In this article we are going to look at Mincemeat Recipes for Mince Pies, from 1430 A.D. right up to the modern period, considering 9 different mincemeats in all – but first a little history. Pies (or tarts) using dried fruit, spices and ground or minced meat have been written down since the earliest medieval cookery manuscripts. Right from the medieval manuscript, ‘The Forme of Curry’, in 1390 AD, we can see this long association between pies and what we would consider a mincemeat filling – developing from such early recipes as Chewetes On Flesshe Day.
[The full recipes for mincemeat, used in mince pies, are found in the following pages of this article]
Throughout the Medieval period, and into the Tudor period, the favourite meat used in these small pies (chewettes) was lamb and veal, but by the late 1600’s it had become tongue, or sometimes tripe or pork, (note: by the 1600s recipes were actually using the term mincemeat for the filling and mince pies to describe them) while in the nineteenth century minced beef became the norm.
It was not until the end of the nineteenth century that we saw meat being excluded from the recipes, making the mince pie filling fresh, dried or candied fruits (sweetmeats) and spice only, (aged and preserved in suet, fruit juices and alcohol). Yet even without the meat, with only the ‘sweetmeats’ remaining, the term mincemeat has stuck, and it is still with us today.
So contrary to myth and legend, which is regularly mis-reported every Christmas, there is nothing inherently special about mince pies or their occurrence at winter festivals. The very nature of preserving fruit and meat in winter, coupled with our long history with pies, means that this natural relationship has been with us for a very long time, from very ordinary beginnings … although that does not mean that they cannot taste extraordinarily good.
What did change over time was the shape and size of the mince pies, changing with fashions and periods, and this is where a lot of the myths originate. The Fleur-delis shape, (or a star, leaf, and heart shape) which interlocked, were common shapes for mince pies in the 1600’s, while by the end of the 1800’s larger more ornately decorated pies were recommended. If you have time to research and follow these wonderful mince pie shapes they can make a great centrepiece at the table, be warned though they are time consuming to make, more like an art project than baking, but truly worth persevering with.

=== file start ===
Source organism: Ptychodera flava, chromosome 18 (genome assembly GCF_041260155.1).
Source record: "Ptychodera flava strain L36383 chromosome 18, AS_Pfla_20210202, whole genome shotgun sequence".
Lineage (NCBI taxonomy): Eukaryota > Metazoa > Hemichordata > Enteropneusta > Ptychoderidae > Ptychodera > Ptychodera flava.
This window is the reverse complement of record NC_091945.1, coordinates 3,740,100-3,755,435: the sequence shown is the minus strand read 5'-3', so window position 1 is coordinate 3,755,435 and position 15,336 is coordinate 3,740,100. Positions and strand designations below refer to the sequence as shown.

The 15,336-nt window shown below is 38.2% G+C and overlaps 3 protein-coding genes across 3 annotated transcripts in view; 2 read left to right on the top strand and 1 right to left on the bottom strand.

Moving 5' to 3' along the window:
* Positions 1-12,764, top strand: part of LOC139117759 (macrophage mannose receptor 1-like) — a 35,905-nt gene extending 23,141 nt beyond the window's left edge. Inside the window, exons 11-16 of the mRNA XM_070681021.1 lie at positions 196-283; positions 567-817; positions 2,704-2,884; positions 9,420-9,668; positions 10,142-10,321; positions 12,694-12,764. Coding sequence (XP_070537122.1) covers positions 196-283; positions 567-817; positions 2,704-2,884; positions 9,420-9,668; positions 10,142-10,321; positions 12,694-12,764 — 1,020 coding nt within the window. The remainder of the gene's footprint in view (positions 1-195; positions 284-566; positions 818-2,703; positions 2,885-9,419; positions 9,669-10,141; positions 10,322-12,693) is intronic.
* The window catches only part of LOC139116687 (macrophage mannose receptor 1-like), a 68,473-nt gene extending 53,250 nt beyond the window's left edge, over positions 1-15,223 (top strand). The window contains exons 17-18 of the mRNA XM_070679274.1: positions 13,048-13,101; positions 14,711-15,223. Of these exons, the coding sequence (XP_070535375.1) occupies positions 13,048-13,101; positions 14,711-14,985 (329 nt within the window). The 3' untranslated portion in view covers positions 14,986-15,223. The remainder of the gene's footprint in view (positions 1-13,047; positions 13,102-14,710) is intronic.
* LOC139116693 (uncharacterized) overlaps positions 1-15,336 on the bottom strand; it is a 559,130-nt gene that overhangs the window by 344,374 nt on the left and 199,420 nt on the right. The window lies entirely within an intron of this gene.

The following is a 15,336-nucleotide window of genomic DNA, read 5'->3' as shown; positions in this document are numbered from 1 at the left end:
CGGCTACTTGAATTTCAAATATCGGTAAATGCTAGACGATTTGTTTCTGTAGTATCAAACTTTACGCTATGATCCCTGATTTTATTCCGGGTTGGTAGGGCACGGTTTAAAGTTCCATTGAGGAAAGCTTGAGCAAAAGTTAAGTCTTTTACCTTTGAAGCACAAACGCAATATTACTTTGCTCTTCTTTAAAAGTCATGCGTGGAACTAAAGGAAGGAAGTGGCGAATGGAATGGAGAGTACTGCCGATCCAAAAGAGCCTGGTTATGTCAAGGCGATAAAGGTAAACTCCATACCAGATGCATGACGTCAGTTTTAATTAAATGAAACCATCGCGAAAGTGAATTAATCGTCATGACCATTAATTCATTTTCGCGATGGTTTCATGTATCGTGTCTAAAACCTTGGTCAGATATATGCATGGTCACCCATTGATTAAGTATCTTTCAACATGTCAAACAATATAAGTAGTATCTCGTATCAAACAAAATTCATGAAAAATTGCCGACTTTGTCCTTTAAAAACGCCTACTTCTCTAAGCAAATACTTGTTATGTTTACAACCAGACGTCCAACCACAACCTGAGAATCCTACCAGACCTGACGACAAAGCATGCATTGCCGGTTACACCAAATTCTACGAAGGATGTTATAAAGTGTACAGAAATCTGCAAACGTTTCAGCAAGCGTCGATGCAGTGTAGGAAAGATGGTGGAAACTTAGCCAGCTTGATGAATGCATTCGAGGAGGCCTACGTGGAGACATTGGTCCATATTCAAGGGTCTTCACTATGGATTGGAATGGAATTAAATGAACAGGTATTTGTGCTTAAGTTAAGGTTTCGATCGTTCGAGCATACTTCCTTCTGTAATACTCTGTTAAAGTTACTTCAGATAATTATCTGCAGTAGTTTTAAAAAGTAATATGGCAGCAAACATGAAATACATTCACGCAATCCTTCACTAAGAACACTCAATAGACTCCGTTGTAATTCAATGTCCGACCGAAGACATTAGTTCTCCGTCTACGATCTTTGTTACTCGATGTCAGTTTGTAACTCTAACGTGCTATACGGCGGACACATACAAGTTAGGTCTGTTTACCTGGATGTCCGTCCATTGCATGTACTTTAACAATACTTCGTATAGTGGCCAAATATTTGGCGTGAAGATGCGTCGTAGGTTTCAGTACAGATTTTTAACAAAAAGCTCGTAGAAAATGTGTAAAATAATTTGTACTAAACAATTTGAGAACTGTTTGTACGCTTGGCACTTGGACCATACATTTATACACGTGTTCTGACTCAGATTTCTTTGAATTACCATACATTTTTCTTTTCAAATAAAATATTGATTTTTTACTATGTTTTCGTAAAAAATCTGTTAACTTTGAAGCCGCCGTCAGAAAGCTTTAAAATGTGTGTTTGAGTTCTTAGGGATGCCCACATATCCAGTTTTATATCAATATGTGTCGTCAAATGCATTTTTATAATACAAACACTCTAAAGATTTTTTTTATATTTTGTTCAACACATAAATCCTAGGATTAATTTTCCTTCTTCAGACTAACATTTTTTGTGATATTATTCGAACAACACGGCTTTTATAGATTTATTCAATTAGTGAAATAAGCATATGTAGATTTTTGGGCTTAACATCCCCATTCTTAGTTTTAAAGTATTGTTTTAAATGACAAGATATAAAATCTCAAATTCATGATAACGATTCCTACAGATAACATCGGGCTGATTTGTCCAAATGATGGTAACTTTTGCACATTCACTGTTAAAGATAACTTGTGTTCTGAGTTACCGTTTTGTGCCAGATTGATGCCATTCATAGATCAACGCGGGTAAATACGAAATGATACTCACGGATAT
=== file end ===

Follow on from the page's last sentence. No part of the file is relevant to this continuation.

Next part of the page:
Here in this masterclass we are going to consider the various Mincemeat’s used from the Medieval period onwards, from meat and fruit fillings, to all fruit fillings, to flavoured fruit fillings and various alcohols used. There are so many versions now around Christmas that it can be dizzying deciding on which one you should make. But in truth most of the modern mincemeat recipes (for mince pies) are like modern cocktails, there are hundreds of them, and the majority are fads, (or duds) never to become classics.
In this article we will only look at the mincemeat recipes which work, and get the best results. All you have to decide is which recipe or recipes you are going to follow.
Terms And Processes
Storing & Ageing Mincemeat: The best mincemeat’s are stored and aged, this can be for up to (or over) 12 months, but also ageing for between 4 to 6 months is also fine. This is in order to get a mellow flavour of maturity developing. However, we will also be looking at some shorter term and last minute mincemeat recipes. When filling the sterilized jars with the mincemeat press it down gently with the back of a spoon to get rid of any air pockets and fill the jars right to the top. Store the jars in a cool, dark place … if you are making a recipe with minced meat, without the use of alcohol to preserve, keep the jars in the fridge for up to three or four days before using.